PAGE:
The Purpose of this Blog

Your task on this blog is to write a brief summary of what we learned in class today. Include enough detail so that someone who was ill or missed the lesson can catch up with what they missed. Over the course of the term, these 'class scribe' posts will grow to be a guide book for the course, written by students for students.

With each post ask yourself the following questions:
1) Is this good enough for our guide book?
2) Will your post enable someone who wasn't here to catch up?
3) Would a graphic/video/link help to illustrate what we have learned?

Tuesday, 7 December 2010

07/12/10 - Othello's only Soliloquy

We began this lesson by discussing the importance of Othello's only soliloquy and how it could help us in understanding his character.
Many notable points came up such as:
  • The soliloquy is a sign of Othello becoming more like Iago.
  • The idea that, although Othello is the tragic hero, he has only one soliloquy in comparison to other Shakespearean tragic heroes. e.g. Hamlet.
  • The way in which the soliloquy reveals all of Othello's insecurities about himself.
We also discussed the views of critics such as Fintan O'Toole and S.L. Bethell (coursework booklet, page 27). These critics analyse the way in which Othello's language has been affected and changed by Iago throughout the play.
The critics ranged from discussing Othello's increased use of animalistic imagery towards the end of the play to the idea of Iago and Othello almost merging together.

We then read from Act 4, Scene 2 to near the end of Act 5, Scene 1; pausing at various points to discuss the importance of some of the events.

- Read through the Coursework questions on the first page of your coursework booklet and pick one that you think you may choose to do.
- Read through page 28 of the Coursework booklet and make notes.

Roman A.


  1. See you kept it short and Sweet blog :D

    I think this soliloquy shows alot about Othello and just how much Iago has manipulted him.

    Esmeralda ;)

  2. Don't forget we discussed the views on women (Desdemona's 3 line soliloquy) to show the power they had.

    They also had a chance to stop the "spring" from "unwinding" if they hadn't put marriage over Friendship.

  3. very good blog Roman, well done you dog.

    by Daniel and Saways...(no Homo)

  4. Good Post Roman

    Othello's soliloquy definitely shows how weak he has become due to Iago

    & Chris makes a good point about the women in the play..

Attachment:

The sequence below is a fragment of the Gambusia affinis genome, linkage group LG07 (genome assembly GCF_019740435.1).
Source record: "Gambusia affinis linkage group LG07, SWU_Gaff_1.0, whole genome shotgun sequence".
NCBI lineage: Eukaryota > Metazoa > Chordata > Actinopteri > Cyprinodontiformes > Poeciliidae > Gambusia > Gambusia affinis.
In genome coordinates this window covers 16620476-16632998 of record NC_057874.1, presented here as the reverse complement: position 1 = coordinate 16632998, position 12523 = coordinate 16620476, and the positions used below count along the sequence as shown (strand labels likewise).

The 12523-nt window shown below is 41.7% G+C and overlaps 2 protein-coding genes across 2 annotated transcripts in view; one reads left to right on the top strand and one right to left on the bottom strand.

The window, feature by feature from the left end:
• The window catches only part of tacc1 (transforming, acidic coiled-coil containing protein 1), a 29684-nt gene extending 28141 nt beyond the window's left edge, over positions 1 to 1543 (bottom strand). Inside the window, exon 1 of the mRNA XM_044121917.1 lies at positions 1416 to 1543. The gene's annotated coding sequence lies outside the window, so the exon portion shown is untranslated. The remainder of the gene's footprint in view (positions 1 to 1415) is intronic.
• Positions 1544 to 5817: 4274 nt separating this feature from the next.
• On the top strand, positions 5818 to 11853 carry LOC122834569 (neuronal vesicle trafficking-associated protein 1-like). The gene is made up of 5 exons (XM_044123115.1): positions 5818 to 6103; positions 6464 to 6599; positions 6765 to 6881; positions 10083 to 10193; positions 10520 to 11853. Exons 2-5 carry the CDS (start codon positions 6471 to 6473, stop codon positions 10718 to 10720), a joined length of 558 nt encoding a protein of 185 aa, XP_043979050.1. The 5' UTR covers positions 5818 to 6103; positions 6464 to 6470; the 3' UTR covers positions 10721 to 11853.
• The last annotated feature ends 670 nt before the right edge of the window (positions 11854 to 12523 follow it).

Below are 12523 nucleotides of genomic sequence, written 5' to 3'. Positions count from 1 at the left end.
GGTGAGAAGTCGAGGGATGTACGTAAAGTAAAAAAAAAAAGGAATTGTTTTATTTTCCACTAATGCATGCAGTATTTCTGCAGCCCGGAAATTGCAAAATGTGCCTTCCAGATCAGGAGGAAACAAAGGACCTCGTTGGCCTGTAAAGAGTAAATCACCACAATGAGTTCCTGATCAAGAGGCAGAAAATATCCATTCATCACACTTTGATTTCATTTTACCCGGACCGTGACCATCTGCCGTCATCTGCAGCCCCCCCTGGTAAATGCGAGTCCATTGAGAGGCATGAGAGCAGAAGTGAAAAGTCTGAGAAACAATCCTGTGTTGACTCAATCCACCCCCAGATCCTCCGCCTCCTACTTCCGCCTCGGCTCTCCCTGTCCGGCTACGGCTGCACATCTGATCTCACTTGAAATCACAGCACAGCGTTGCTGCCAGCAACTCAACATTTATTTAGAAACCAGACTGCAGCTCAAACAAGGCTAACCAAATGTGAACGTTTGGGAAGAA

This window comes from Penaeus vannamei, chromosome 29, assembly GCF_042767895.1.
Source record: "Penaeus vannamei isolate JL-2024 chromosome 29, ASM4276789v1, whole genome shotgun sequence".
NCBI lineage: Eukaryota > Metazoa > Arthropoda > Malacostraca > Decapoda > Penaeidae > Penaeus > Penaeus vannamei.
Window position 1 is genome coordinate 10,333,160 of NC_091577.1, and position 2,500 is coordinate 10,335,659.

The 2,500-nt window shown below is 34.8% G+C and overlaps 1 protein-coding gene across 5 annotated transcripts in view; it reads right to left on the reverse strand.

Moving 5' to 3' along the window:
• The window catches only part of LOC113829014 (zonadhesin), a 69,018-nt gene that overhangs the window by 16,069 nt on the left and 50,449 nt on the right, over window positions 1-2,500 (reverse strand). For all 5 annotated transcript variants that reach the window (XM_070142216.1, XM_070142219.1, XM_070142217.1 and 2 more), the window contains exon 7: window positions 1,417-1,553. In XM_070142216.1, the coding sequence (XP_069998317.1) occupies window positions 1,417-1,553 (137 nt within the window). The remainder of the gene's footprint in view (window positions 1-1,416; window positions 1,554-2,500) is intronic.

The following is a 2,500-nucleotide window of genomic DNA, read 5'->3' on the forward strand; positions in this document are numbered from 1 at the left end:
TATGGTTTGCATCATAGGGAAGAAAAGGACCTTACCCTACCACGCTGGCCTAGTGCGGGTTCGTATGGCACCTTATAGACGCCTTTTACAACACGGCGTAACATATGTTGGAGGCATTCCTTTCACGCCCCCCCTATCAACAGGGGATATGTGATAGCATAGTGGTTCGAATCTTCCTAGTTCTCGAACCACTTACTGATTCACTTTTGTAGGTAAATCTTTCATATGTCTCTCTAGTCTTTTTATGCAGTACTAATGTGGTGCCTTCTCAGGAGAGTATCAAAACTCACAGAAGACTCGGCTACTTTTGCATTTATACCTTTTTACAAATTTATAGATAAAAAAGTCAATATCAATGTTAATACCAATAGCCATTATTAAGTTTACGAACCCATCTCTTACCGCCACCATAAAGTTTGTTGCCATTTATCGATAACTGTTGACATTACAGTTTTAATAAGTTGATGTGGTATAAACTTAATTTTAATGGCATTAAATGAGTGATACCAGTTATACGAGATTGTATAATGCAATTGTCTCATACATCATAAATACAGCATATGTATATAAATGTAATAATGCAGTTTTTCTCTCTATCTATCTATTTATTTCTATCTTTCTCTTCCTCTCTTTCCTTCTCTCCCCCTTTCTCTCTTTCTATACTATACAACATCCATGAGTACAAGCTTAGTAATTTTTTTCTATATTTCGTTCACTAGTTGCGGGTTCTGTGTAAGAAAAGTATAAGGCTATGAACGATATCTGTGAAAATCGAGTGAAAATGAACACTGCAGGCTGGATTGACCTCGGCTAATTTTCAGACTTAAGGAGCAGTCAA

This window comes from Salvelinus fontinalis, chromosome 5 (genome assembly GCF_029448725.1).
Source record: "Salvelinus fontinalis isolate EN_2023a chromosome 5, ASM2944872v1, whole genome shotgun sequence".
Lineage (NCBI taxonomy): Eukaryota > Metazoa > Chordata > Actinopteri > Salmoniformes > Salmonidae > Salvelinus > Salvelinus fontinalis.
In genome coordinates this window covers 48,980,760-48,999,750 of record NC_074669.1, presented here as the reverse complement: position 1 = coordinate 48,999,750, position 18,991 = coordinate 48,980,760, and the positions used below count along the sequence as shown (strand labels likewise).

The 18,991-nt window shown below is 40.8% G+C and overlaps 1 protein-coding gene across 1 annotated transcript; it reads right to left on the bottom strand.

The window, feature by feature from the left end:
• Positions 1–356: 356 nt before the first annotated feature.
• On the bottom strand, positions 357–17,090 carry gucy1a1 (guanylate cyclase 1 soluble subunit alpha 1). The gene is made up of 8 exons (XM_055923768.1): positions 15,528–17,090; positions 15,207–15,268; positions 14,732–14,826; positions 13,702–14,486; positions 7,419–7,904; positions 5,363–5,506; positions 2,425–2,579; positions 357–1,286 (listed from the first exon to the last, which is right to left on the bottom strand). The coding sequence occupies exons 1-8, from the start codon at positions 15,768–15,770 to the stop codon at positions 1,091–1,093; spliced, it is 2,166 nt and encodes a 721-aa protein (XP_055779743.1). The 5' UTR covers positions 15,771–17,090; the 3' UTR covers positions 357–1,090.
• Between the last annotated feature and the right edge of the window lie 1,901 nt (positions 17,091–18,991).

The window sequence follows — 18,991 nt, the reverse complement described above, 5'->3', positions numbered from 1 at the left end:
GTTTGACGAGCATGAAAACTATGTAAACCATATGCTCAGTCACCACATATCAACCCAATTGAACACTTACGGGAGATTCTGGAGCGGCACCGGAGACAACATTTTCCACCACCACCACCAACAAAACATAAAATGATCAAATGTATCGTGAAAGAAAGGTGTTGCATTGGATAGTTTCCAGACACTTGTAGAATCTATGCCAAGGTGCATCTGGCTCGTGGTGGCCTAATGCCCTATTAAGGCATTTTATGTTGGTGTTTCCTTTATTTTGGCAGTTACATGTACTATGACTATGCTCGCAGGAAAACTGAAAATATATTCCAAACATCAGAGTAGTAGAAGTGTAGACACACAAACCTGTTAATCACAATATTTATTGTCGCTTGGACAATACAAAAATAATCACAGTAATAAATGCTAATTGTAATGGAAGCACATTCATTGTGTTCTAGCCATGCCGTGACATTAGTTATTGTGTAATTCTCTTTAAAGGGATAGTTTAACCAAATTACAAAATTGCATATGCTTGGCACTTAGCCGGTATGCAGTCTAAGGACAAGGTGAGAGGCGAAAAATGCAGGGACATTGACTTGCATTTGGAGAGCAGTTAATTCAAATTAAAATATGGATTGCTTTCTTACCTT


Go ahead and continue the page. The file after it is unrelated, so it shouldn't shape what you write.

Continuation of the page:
I think when we discussed the power of the women in class, most of us forgot that Desdemona was referred to as the "Captain's captain" earlier in the play but then this contradicts the stereotypical role of women at the time..



  5. good blog, and yes through Othello`s only soliloquy we can see him changing into Iago so I agree

  6. Good blog Roman,

    With Othello's only solilquoy we see the impact Iago has on him and how he's poisoned Othello's Lexi's.

    As well as this we talked about the relationship's with the woman in Othello, and that if they weren't so loyal to their husbands they would have realised what was going on from the beginning and stopped Desdemona's and Othello's relationship from deteriorating.

  7. I think othello's soliloquy represent othello surrendering to iago's manipulations, this shows the impact of racial discrimination. I personally believe is his lack of confidence that cause him to believe Desdemona to be unfaithful. On the one hand, Shakespeare presents the Desdemona as strong rather than weak.

  8. othellos soliloquy is more staccato than mallifluous as it was in act 1. this shows that Iago is now in his mind, he has less confidents in himself and the pressures of society which includes his race has a huge impact on him.

  9. Iago can be considered more of a tragic hero than othello because of the relationship he has mentained with the audience.

    thanks for the blog it updated me with the lesson, although i already decided im going to answere the question about the role of women, it is still good to include little things like this.

  10. Very detailed Roman.
    I think that the fact that Othello only has one soliloquy is significant because it shows that he is not a conventional tragic hero as his main 'trait' has been taken by Iago. His lexus is infected by Iago's animalistic vocabulary which foreshadow's the end of Othello as a stable character.

  11. Good blog Roman.....I think that Othello's and Desdemona's soliloquy mark the tragedy coming closer and closer. And I agree about what Chris say's(views of women).And I think that the song Desdemona sings is important for tragedy.